The closing event of the joint project HyReKA that TZW is involved in, took place on 3 and 4 April 2019. High numbers of attendees demonstrated the exceptional interest in the topic. The participating project partners used the testing to identify and evaluate hazard areas in waste water treatment plants, animal fattening farms, abattoirs, and hospitals. The results make it possible to derive recommendations for action and solutions for politics, domestic water management, hygiene and environmental management and agriculture.
Prof. Dr. Dr. h.c. Martin Exner, project manager of the research alliance stated: “Certain hospital waste water needs to be classified as highly infectious based on the evidenced pathogen concentrations. The waste water system starts from the toilets and siphons in patient rooms, and we cannot exclude feedback that may affect humans. New preventative measures to protect patients, staff and visitors must be taken to minimise this risk.”
In this project, TZW is focusing on water bodies that are used for drinking water supply. “No risk to drinking water is expected at present, if the recognised technical rules are complied with and drinking water conforms to the statutory hygienic-microbiological requirements” concludes Prof. Dr. Andreas Tiehm, Head of the Microbiology and Molecular Biology department at TZW. Nevertheless, the results show that the environment plays a key role in spreading antibiotic resistance. However, a better database is also needed to determine the current situation and the medium to long-term developments as well as to verify the assessment of the situation.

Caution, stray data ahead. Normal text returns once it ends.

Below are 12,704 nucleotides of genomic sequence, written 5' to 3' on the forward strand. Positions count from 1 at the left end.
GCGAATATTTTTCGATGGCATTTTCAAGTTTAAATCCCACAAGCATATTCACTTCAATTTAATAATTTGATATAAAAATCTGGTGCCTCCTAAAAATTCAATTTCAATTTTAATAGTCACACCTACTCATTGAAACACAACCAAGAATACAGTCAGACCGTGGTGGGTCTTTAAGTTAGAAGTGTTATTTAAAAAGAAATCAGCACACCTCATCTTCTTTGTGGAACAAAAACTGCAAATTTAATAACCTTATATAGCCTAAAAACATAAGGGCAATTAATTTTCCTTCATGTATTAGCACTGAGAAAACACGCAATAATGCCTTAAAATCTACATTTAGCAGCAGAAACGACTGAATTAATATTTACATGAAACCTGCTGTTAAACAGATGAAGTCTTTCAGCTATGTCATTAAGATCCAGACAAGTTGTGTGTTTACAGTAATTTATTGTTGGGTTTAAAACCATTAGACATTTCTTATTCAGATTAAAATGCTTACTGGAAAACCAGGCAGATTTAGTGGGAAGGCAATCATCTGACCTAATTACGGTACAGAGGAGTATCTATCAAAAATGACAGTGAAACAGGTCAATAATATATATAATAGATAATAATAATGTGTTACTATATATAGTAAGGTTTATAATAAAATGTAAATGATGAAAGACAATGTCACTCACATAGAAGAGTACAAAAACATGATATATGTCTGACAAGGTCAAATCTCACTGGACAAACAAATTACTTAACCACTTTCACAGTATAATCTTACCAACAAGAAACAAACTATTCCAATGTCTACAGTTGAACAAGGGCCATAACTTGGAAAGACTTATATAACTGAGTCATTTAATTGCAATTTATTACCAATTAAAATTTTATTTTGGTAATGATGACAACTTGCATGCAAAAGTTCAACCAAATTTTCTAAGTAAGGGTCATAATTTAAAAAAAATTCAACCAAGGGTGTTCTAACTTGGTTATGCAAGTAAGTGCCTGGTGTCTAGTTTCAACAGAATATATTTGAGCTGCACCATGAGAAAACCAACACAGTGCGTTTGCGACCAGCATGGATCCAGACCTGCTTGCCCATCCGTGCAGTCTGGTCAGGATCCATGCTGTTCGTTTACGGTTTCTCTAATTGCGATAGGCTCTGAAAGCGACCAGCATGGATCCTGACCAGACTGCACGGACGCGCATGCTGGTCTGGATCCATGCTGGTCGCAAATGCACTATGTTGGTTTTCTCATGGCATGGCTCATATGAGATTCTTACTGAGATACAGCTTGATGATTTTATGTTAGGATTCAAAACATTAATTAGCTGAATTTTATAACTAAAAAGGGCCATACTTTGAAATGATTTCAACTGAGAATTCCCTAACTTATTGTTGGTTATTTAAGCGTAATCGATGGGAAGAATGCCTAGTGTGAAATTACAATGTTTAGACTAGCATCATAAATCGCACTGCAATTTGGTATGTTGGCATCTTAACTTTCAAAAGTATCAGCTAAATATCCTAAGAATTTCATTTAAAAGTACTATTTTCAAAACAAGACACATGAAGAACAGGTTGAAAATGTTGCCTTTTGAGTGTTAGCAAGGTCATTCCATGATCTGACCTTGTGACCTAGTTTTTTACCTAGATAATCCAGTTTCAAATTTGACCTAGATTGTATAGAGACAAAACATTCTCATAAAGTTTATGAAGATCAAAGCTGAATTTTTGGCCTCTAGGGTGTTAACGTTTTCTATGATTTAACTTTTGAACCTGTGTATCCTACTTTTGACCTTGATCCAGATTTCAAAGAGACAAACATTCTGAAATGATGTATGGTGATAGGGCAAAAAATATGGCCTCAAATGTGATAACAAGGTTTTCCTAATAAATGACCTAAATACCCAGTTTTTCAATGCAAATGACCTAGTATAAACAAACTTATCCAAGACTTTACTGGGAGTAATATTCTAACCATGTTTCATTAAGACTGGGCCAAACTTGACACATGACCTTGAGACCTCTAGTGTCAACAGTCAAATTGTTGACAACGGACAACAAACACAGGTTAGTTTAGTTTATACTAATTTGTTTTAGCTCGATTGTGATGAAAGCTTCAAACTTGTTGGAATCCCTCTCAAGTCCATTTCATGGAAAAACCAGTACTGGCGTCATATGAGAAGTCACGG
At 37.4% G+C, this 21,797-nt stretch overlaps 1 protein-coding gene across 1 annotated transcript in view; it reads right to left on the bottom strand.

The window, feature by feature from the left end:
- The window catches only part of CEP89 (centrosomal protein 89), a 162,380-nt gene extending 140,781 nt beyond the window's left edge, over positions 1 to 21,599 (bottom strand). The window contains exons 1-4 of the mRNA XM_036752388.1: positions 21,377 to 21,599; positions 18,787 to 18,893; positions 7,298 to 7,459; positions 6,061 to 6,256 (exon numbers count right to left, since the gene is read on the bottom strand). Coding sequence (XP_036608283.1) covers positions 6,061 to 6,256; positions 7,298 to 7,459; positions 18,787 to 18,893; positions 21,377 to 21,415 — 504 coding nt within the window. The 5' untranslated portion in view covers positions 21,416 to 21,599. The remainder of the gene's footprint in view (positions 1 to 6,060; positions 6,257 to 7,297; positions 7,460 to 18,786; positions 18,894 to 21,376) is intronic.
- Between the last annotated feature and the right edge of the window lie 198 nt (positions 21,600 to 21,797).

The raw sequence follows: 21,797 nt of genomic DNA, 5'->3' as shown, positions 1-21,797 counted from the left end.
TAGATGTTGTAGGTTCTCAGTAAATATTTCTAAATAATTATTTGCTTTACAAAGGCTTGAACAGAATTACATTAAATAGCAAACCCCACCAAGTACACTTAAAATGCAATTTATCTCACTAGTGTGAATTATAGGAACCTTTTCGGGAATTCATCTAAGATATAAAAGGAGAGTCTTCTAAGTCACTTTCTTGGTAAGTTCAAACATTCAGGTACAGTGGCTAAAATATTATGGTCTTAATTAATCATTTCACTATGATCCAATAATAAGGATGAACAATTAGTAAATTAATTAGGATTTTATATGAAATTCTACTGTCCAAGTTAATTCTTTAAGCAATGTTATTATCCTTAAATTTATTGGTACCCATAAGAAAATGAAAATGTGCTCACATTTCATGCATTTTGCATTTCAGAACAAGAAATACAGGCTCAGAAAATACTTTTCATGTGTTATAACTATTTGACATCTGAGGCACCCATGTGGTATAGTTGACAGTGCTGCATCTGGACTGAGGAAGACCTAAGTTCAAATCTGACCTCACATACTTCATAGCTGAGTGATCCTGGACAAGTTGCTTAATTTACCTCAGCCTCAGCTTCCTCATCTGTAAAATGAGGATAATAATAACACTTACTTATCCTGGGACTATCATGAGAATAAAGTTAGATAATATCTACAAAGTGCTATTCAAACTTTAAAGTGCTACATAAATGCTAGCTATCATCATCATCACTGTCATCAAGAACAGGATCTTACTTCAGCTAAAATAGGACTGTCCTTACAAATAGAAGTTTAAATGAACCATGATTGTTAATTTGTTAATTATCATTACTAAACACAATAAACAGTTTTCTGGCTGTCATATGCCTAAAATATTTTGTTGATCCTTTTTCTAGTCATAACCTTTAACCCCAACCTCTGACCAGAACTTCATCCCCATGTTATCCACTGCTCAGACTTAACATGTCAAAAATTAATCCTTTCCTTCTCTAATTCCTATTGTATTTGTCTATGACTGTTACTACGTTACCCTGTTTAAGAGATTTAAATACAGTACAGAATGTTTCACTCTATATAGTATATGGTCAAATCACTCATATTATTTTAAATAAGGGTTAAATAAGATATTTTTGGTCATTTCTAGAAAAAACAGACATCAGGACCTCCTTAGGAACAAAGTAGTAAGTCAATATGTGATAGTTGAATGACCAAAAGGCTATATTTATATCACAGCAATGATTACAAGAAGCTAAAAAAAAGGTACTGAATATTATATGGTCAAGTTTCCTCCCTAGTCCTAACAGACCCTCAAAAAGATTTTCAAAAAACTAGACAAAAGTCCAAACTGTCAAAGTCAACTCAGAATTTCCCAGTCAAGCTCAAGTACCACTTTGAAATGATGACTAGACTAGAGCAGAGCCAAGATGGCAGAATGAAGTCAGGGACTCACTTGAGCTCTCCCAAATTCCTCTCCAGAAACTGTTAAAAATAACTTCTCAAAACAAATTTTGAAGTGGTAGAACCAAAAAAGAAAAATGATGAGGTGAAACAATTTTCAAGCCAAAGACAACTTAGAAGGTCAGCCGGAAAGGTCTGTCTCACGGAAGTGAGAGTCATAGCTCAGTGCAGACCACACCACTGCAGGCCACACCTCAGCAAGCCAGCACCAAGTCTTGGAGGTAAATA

The increased exchange of information between science, the nationwide and state users of the research results and the stakeholders of water management was an important part of the final conference. For this reason, the presented results were discussed with the attending experts, federal state representatives and the interested public. The results of HyReKA are being incorporated in new recommendations and directives to reduce the further spread of antibiotic resistance.
TZW will continue to address the topic of antibiotic resistance in the water cycle. A DVGW-funded project on the development of valid methods to detect resistances started in February (EVA, W201830).